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Raising Goats

What does it take to get your backyard
ready for goats?
Here's the minimum requirements


So you want goats in your backyard! You've already checked out the zoning requirements of your city and found that you can keep goats, and you've already determined the kind of goats you want, and what you want them for (dairy, meat, fiber, or just for pets), so you're ready to move forward.


Space Requirements--"outdoor space"

The next thing you need to decide is if you have the space to keep goats, and how many goats you can keep in the space you have (Remember, goats are herd animals and won't do well as 'only children'. They need other goats with them to keep them from getting lonely and to meet their social needs. Therefore it's wisest to get at least two goats).

Your goats will need some 'roaming' space, an outdoor space of yard that they can exercise and hang out in. Again, for a standard goat, that space needs to be about 30 square feet, but you can get away with less space if you're raising dwarf goats. 20-30 square feet of space for a pair of dwarf goats should take care of their outdoor needs.

Space Requirements--"indoor space"

Generally, a regular-sized goat needs 15-20 square feet of space for sleeping, but if you have a dwarf goat, you can get away with 1/3rd to 1/4th that space, at least 5 or 6square feet or so. This doesn't have to be fancy, and can even be an extra large dog house or a three-sided lean to. The important part is that it creates shelter from the wind and rain and is draft free. (So, if you want to have two dwarf goats, 10-12 square feet of sheltered sleeping and resting space is a good aim.)

The floor of the shelter can be made of dirt or gravel, but not concrete (it's too hard on their little goat bodies). Place straw or wood shavings over the flooring (to absorb waste).

goat peeking

A Strong Fence

To contain your goats in this space, you'll need a good fence. Goats are notorious escape artists (as a matter of fact, this is the biggest complaint I hear from goat owners--and former owners!) A good fence is essential. The posts need to go deep and the fence needs to be at least 5 feet high.

When considering fencing areas, make sure there aren't poisonous plants and trees in the area (if there are trees in the area you don't want eaten, you'll have to protect those trees by wrapping them with something like rabbit wire or window screen netting, etc.)


Goats need two kinds of food in their diet. The first, known as roughage is what they get from grazing--leaves, plants, grass, shrubs, bushes, etc. When there's not enough roughage in their natural environment, hay or alfalfa can be used. These foods are high in fiber which aid in goat digestion. A full-sized goat needs 2 to 4 pounds of this a day.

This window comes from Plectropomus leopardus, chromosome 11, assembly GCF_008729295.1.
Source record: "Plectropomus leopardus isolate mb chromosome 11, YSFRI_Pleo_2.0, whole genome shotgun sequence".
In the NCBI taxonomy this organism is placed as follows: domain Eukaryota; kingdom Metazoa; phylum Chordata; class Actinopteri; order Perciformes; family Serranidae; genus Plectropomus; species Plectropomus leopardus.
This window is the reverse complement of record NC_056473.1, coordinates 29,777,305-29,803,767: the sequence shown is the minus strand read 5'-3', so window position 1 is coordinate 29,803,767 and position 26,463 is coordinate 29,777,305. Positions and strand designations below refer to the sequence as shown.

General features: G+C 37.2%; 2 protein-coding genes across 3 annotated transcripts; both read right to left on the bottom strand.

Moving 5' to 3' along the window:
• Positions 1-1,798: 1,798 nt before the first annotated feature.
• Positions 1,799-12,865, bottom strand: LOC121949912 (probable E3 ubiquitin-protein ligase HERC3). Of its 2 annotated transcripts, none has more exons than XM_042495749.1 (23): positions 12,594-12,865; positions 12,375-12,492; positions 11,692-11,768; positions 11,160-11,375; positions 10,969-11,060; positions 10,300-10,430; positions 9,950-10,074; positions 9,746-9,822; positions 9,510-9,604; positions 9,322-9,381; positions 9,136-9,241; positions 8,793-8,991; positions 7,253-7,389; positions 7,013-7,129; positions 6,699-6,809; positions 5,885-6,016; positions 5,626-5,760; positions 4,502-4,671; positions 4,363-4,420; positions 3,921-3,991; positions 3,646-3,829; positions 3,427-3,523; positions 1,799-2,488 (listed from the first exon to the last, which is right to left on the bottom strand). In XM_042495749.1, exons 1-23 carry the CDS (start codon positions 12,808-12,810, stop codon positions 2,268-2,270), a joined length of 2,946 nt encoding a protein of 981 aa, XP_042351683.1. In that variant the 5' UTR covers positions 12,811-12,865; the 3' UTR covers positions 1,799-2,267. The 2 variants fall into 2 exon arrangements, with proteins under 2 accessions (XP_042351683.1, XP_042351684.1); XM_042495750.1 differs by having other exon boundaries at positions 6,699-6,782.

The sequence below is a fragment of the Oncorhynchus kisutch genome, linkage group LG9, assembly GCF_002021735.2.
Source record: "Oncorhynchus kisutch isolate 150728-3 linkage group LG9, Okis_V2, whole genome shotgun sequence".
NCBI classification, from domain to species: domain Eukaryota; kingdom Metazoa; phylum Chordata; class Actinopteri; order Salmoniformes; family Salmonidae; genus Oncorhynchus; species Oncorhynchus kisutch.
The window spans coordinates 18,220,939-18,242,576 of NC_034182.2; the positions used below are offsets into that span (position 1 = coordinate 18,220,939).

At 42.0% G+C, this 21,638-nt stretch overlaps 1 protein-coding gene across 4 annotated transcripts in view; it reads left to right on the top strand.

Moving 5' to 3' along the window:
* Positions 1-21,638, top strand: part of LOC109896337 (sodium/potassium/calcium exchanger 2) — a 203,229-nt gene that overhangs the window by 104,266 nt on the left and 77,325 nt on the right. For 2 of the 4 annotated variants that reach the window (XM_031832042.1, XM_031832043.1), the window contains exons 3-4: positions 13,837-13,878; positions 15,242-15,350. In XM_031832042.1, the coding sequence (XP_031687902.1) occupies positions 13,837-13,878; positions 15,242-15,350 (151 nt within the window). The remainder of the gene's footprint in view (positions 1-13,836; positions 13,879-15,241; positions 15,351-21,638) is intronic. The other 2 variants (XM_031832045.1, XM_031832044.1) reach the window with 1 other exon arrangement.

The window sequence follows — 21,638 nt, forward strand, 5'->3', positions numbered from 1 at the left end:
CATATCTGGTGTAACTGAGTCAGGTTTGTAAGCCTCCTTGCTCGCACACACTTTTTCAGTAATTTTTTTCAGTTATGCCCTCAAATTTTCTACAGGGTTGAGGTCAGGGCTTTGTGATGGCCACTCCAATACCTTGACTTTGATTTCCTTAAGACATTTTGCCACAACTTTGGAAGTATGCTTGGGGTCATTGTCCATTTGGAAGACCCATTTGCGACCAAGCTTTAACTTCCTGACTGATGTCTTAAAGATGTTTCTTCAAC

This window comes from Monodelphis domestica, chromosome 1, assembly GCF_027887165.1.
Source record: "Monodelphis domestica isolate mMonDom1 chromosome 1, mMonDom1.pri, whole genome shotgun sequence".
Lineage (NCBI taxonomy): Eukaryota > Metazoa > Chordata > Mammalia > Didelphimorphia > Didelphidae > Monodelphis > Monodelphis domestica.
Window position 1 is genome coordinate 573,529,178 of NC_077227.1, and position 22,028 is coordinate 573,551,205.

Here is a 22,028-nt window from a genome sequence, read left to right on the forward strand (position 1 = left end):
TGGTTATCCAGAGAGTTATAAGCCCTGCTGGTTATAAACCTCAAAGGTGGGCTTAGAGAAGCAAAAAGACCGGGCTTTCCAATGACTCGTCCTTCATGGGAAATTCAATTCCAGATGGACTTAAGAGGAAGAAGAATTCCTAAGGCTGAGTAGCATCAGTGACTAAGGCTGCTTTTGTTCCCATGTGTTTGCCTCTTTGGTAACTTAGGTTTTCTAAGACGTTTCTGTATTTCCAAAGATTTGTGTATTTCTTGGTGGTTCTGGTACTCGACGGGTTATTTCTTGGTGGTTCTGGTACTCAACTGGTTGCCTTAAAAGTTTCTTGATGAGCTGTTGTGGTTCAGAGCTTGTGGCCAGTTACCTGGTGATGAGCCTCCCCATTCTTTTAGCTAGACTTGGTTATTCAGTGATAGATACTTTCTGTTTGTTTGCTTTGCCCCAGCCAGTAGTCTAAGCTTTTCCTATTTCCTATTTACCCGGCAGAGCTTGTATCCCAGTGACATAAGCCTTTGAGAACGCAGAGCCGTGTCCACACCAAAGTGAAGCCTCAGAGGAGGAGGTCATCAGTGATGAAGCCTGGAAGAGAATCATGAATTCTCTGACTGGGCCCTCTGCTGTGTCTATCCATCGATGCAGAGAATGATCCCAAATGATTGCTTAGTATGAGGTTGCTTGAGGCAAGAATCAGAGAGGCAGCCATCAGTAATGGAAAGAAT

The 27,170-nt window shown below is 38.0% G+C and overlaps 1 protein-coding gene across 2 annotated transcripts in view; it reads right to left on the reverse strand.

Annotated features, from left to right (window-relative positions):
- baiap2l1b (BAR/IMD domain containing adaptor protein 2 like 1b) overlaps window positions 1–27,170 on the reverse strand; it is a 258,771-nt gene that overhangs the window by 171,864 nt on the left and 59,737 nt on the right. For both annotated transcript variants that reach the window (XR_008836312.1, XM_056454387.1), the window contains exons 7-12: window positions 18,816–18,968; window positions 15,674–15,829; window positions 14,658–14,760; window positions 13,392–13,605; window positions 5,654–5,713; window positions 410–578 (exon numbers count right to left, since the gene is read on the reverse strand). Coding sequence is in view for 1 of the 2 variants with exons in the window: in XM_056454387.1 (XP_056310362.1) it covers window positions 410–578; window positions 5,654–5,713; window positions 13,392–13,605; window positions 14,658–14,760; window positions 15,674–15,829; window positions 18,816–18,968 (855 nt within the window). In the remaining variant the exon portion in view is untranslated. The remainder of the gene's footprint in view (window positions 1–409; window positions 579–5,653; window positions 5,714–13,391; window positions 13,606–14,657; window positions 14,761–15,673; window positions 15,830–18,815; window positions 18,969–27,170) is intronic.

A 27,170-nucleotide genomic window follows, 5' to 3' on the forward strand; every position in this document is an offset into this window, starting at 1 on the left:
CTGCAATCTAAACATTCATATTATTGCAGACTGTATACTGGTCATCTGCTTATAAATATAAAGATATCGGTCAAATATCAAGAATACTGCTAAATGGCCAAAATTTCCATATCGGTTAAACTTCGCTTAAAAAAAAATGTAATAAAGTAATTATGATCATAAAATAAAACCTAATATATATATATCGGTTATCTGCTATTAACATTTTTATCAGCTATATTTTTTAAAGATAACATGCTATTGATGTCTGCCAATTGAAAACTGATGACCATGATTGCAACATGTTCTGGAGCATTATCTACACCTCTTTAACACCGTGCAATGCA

The second kind of food is grain. This is high energy food that compliments the high fiber foods. The grains can be such things as barley, corn and oats. However, if you're raising a weather goat, they don't really need to eat grain and will do fine with hay and grazing alone.

In addition to their food, goats need minerals. An easy way to do this is in the form of a mineral block, which they'll eat as they need it (they'll eat up to an ounce of it daily). There are different mineral needs for different goats (ie the dairy goats verses the meat goats).

You should plan on feeding your goats both in the morning and in the evening.


Goats need clean water. Their need for water increases during hot, dry days. A goat can drink as much as 4 gallons of water per day. Make sure you've got a bucket or stock tank large enough that they won't easily run out of water during the day.

Other Stuff

In addition to all the above, you'll need buckets and bowls and feeding containers and feed storage containers. A hay feeder is handy to have as well as a mineral feeder. If you have very many goats, you also might like a stock tank for the water.


Consider spending at least a half hour in the morning and the same at night, caring for your goats. More time will be needed if you're milking goats (which will need to be milked both morning and evening), or if there are other special considerations (ie a goat raised for fiber will require more and regular attention to it's fleece, etc.)

Having a goat is more like having a dog or cat than it is to having a chicken. They require more time and energy and they live longer. They're also more personable and will have the ability to bring joy into your life.

Would you like to know more about dwarf goats?

Want a helpful book all about raising goats? This is one of the best around:
The Backyard Goat, An Introductory Guide










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